<tr><td>{{ entity.content_html }}</td></tr>
        <tr><td><a href="%%USER_PROFILE_URL%%">Login</a></td></tr>

    This is a very basic template but I wanted to use it to point out a couple things. First, the “{{ entity.content_html}}” code displays the primary editable content area of a Marketpath CMS Article object, which uses a WYSIWYG editor. So, marketers can add any content they want in that area including images, links, formatted text, etc.

    The second piece of code is “%%USER_PROFILE_URL%%”. This is a placeholder that your custom application can replace when merging data into the email template. Your developers can use any format they deem necessary when creating these placeholders. Just make sure they are consistent and documented.
    Marketers can even use them within the WYSIWYG editor when necessary. The image below is the Marketpath CMS HTML editor (WYSIWYG editor) and shows the use of placeholders that the custom application would replace with real data before sending.


    Why Marketpath CMS?

    That’s a silly question. Of course, you can use any content management platform to build your email templates but Marketpath CMS gives you tremendous control and flexibility over how the email content is edited and rendered. You also have the capability to preview and share all content before publishing your changes.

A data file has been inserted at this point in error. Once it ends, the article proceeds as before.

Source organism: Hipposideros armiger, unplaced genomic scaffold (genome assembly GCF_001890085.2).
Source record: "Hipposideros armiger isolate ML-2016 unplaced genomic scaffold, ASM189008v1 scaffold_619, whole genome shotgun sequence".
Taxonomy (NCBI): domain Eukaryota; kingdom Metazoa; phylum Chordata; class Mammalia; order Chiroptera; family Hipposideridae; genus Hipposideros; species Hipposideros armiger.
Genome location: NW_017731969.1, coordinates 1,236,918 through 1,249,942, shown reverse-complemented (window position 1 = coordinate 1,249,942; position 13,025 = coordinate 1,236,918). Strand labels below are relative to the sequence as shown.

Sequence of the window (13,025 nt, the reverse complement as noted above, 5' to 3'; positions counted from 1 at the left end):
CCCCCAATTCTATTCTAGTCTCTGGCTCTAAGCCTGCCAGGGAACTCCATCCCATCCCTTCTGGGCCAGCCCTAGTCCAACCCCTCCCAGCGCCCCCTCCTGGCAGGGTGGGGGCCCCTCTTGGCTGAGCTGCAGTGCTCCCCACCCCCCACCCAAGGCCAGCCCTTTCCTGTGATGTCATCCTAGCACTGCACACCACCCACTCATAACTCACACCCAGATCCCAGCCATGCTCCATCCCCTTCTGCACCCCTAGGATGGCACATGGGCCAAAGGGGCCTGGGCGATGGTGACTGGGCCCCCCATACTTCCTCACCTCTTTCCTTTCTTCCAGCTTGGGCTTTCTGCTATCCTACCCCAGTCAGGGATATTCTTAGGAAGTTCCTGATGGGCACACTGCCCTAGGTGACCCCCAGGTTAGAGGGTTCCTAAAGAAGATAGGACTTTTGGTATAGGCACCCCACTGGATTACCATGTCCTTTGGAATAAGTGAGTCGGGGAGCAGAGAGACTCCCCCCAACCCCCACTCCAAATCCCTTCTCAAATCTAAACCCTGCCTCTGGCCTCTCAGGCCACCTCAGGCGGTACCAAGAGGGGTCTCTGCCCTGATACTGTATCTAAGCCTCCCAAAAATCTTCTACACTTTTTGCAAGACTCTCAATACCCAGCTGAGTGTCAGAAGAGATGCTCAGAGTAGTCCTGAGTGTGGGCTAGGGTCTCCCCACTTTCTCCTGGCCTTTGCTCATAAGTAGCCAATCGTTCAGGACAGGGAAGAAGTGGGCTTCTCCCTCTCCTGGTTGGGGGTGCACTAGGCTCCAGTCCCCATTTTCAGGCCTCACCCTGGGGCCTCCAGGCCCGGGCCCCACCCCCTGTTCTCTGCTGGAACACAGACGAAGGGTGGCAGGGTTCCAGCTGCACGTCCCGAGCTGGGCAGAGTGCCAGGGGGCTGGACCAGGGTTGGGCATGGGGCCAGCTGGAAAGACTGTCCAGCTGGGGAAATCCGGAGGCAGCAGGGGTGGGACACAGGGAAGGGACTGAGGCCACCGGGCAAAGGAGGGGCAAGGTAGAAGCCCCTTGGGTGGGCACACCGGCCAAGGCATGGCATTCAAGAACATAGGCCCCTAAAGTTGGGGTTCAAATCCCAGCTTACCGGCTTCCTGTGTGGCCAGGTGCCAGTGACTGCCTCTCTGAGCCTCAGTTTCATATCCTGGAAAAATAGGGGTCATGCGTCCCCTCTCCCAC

Here’s another huge advantage. With Marketpath CMS, you can include or excuse additional content within all your outgoing email messages by publishing or unpublishing that content. Let’s say I have a special banner Snippet that’s added to my email template (see image below). When I publish the Snippet, all outgoing email messages using that template will include the special banner. When I unpublish the Snippet, it will no longer appear in those outgoing email messages.


    There are many ways you can approach how email content is edited and delivered but I hope you can see the value in using Marketpath CMS as the content management platform to accomplish this.


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    About the Author

    Matt Zentz

    Matt Zentz launched Marketpath from a small Broad Ripple bungalow in February 2001 with a focus on custom web application development. He built the first, basic version of a hosted CMS called Webtools and shortly afterward expanded his team and created the first version of Marketpath CMS.

    Matt has worked for a national consulting firm, taught computer programming to high school juniors and seniors , and led the information technology arm of the auxiliary business units at Indiana University.

    Matt graduated from Indiana University in 1999 with a B.S. in Computer Science and has built custom web applications since 1995. Matt is husband to an amazing & supportive wife, has three beautiful children, supreme master to Archimedes (Archie) the dog, and mostly tolerant victim of 2 flying rats (cockateils).

    He coaches various kid sports, enjoys furniture and home renovation projects, and plays guitar and piano. Matt is also active with his church as a parishioner, technical advisor and board member on the festival committee.